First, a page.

Ending or avoiding thinning where possible will improve campylobacter contamination rates, help fight disease challenges and be better for bird welfare, according to area manager for Hook 2 Sisters and Nuffield Scholar, Werner Strydom.
The UK should also adopt a mandatory testing programme for campylobacter levels at the end of the processing line, to keep driving improvements through the poultry industry.
Those were the two key observations made by Mr Strydom, speaking at this year’s Northern Broiler Conference, following a global tour of poultry farms and businesses that have had success in tackling the bug.
“We assume that the chicks do not hatch with the bacteria, so the bacteria must be introduced to the birds at some point during their lives,” he told the conference. So the main aim of his research is to establish where in the production cycle the bug is introduced and the most effective way to reduce or eradicate it from fresh poultry.
Although there is some way to go before the project reaches its conclusion, much of his field research has now concluded.
Mr Strydom’s first visit was to New Zealand, a country which has managed to cut human infection rates from 450 per 100,000 people to 150 per 100,000 people in the last eight years.
“They were the worst in the world,” said Mr Strydom. “The pressure on the industry has led to changes to their monitoring system, and I suspect they will bring levels back even further in the coming years.”
Farms are still thinned up to three times, and the climate is warm and wet – both thought to be contributors to high campy levels.
But measures introduced to get it under control span the entire poultry supply chain and carcasses are washed with a chlorine solution when processed. “New Zealand and the US feel the most cost-effective way to tackle campylobacter is in the processing plant,” said Mr Strydom.
This approach can also keep cost of production lower on farm.
Despite this focus on the processing plant, biosecurity is taken incredibly seriously in New Zealand, and it begins with entry to the country. The import of any foodstuff is tightly controlled to maintain biosecurity on the islands, and the country is self-sufficient in poultry, meaning no need to import potentially contaminated meat.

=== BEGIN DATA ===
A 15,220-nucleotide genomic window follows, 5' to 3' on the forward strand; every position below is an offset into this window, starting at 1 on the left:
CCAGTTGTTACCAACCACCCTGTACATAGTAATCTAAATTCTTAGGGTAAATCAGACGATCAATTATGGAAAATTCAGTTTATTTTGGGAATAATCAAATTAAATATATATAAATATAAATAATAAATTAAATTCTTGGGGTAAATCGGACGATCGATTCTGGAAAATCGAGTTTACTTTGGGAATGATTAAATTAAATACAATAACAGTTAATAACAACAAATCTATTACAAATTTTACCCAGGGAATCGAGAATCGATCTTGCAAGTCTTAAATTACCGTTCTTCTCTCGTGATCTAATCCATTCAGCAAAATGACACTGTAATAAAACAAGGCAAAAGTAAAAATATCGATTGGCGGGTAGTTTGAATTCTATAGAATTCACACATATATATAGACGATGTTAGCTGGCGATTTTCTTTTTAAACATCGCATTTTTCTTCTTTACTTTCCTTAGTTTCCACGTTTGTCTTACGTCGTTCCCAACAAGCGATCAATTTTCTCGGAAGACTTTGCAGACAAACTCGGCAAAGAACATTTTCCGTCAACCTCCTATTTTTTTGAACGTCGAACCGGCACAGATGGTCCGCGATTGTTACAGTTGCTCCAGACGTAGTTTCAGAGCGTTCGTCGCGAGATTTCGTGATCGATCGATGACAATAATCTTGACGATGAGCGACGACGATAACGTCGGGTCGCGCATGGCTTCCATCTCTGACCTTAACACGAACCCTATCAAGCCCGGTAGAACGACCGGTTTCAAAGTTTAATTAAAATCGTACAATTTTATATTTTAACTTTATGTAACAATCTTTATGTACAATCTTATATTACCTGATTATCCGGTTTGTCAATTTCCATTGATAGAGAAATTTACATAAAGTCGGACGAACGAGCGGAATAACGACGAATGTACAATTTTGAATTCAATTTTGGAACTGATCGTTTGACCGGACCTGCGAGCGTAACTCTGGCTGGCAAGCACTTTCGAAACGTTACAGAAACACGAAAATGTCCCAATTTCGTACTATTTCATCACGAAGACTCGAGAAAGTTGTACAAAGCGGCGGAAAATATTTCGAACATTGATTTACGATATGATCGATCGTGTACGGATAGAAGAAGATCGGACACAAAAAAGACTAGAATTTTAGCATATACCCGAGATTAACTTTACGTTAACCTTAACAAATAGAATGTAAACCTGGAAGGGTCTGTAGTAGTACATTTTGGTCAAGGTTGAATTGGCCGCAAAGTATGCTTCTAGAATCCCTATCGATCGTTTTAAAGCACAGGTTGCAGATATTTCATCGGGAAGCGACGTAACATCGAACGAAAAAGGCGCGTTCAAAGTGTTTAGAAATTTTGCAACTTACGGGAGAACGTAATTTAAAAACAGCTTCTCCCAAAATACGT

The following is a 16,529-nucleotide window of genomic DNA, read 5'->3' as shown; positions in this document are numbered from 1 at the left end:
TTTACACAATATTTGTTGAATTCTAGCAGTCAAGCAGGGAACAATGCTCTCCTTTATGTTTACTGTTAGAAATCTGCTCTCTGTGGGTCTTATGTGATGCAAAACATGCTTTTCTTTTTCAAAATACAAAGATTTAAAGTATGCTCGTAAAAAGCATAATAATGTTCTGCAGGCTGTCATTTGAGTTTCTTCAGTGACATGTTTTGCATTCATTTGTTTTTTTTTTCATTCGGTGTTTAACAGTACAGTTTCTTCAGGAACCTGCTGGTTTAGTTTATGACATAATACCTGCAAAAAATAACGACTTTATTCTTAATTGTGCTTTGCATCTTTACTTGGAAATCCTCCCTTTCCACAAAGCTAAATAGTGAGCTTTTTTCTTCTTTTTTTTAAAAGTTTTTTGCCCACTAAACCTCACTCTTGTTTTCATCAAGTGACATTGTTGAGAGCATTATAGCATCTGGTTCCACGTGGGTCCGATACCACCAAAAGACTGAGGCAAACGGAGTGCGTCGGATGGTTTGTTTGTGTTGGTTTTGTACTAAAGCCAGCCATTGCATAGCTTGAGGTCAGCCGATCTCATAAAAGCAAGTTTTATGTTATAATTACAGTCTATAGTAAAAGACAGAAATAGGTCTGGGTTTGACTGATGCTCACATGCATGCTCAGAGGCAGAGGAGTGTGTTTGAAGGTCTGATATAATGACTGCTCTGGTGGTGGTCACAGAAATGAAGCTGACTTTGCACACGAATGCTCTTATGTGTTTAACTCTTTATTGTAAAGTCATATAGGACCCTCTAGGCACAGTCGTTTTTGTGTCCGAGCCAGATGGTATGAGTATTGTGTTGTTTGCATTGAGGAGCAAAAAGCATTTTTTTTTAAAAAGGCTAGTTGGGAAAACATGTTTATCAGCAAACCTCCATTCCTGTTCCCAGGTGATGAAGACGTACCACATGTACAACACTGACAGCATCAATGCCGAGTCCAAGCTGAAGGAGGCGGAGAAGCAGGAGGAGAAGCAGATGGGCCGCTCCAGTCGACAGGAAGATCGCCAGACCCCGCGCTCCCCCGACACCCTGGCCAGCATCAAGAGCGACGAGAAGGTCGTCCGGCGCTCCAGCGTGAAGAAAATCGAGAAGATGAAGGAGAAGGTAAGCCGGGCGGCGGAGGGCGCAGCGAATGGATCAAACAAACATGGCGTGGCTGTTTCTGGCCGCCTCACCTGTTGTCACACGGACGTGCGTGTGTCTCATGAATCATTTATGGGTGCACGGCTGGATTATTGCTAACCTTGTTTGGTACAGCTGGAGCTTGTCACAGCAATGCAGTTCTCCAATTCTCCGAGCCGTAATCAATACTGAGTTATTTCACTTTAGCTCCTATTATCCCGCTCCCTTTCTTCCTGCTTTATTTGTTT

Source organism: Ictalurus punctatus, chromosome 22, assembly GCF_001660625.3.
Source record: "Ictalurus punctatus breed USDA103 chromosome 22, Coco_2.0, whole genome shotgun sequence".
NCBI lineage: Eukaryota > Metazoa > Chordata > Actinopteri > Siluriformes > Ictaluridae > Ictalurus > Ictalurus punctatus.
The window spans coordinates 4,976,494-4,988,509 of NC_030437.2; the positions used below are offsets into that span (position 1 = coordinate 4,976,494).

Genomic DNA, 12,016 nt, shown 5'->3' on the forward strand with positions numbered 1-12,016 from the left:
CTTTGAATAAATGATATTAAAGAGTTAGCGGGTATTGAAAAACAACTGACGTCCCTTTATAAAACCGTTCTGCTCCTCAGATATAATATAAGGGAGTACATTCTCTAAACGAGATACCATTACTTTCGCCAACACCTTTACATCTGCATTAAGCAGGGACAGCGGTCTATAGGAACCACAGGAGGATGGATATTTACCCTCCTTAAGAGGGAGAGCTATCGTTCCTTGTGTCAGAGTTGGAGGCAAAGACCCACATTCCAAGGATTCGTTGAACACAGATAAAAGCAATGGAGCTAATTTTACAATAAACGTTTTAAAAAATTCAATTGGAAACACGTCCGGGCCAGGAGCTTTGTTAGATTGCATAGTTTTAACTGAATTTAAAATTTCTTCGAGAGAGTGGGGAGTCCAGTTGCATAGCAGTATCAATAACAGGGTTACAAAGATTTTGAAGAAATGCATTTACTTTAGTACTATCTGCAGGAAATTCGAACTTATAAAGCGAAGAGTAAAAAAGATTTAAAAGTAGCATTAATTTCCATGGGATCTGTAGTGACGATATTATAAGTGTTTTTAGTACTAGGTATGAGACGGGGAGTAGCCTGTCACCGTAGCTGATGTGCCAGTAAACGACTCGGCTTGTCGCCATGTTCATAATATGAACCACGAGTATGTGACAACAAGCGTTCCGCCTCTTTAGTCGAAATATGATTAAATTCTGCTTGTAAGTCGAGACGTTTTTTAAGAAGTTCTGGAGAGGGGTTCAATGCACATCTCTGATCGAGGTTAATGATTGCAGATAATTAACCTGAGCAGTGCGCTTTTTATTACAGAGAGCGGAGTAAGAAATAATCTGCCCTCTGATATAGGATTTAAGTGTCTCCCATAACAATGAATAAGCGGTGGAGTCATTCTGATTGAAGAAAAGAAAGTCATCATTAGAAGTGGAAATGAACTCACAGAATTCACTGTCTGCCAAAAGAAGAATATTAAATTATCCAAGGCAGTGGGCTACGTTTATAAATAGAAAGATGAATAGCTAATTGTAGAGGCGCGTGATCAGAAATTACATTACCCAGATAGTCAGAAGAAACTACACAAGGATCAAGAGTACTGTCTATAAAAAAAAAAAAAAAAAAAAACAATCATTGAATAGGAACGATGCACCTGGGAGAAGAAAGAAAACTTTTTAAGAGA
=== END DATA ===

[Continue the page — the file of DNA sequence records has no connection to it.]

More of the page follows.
A special focus has also been placed on evisceration; feed withdrawal times are strictly enforced and the country has upgraded its machinery. This is because the point at which carcasses are cut is a known place for contaminated birds to infect clean ones. Modules are also meticulously cleaned and thoroughly dried out.
This attitude feeds back to farms, with a high importance placed on biosecurity, control of insects and stringent hygiene. Mr Strydom says it is a culture of farming that we have not quite arrived at in the UK.
The improvements to date have been driven by a mandatory testing programme in the processing plant – a measure Mr Strydom believes will help in the UK.
The US has very strict targets on the control of both campylobacter and salmonella, borne out of a litigious culture. The country has one of the lowest human infection rates of campylobacteriosis in the world.
American poultry farms do not thin, because they find the disease risk of doing so too high. But neither do they change litter between crops, allowing it to build up over several cycles.
The big-hitting impact on campylobacter is in the processing plant, where poultry is treated with a watered down chlorine substance that obliterates bugs on the surface of the meat.
But human levels of contamination are probably disguised by the country’s private healthcare system, which most likely results in under-reporting.
The poultry industry in this Scandinavian country is very different to the UK’s, and can be characterised by smaller, family-run farms. There is a strong emphasis on biosecurity, the country is totally self-sufficient in poultry and consumers tend to prefer smaller whole birds.
They also benefit from colder weather that can all but eradicate the bug. Indeed, testing is suspended through the winter in Norway.
Any poultry that tests positive for campylobacter is either cooked or frozen. That applies to just 6% of flocks.
Norwegian farmers are limited to growing a maximum of 140,000 birds a year each, and most often have a single shed that fits into a mixed farm. It is often a housewife that will tend to the birds while her husband has an entirely separate job, says Mr Strydom.
There is also a 2% financial penalty for farmers sending a campylobacter positive flock to slaughter, further encouraging best practice.
* Werner Strydom is due to present his full report on interventions at the 2015 Nuffield conference, to be held between 25-27 November at the Europa Hotel, Belfast. It will contain further findings from Iceland, Sweden and Norway, and recommendations for the UK industry.